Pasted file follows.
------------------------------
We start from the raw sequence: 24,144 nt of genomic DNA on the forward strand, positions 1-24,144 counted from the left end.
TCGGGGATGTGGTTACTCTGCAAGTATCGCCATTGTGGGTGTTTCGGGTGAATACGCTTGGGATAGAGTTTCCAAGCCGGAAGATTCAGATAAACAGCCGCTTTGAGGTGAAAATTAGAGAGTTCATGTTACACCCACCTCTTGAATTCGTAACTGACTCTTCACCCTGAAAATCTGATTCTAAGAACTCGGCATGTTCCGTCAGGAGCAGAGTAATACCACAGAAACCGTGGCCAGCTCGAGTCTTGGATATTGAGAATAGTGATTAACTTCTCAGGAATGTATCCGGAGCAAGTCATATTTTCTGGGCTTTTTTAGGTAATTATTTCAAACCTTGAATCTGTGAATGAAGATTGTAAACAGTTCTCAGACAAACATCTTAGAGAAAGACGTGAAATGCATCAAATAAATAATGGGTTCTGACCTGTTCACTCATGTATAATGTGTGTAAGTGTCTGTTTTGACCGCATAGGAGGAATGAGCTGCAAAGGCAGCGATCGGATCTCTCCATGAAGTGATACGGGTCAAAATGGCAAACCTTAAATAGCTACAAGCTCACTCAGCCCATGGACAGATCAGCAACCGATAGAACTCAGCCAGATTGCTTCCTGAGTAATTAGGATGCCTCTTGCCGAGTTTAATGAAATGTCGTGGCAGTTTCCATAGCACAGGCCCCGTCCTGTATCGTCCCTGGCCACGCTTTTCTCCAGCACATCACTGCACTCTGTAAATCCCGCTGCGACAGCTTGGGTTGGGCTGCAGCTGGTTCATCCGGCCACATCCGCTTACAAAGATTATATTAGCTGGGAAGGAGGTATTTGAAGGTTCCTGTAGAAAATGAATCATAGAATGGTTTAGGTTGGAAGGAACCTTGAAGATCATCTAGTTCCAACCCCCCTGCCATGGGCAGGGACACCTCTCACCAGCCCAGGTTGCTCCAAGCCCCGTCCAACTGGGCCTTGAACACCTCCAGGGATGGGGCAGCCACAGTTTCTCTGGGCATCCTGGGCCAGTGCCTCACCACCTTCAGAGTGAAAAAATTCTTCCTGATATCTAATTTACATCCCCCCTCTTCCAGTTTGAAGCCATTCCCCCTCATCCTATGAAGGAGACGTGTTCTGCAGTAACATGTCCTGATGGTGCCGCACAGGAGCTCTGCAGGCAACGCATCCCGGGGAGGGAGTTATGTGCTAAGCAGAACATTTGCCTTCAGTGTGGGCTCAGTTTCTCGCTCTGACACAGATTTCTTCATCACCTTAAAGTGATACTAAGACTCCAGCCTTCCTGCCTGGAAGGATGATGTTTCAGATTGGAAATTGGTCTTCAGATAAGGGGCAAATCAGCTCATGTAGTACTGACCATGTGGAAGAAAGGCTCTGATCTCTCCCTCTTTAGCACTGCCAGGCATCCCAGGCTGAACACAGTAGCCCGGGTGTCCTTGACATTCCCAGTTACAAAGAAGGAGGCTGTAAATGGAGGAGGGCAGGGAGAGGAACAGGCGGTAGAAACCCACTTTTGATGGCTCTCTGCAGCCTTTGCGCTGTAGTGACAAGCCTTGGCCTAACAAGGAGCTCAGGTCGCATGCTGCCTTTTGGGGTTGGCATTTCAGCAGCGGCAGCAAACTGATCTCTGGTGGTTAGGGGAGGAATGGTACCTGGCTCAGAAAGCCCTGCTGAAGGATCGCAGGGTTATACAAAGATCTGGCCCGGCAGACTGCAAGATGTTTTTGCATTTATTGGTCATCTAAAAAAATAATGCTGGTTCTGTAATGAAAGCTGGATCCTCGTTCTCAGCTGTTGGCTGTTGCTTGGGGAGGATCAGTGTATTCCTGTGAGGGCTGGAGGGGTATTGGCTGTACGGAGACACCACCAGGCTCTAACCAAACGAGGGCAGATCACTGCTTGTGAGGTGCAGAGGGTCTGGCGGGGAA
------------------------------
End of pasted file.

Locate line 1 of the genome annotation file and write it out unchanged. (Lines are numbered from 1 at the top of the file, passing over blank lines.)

We start from the raw sequence: 24,144 nt of genomic DNA on the forward strand, positions 1-24,144 counted from the left end.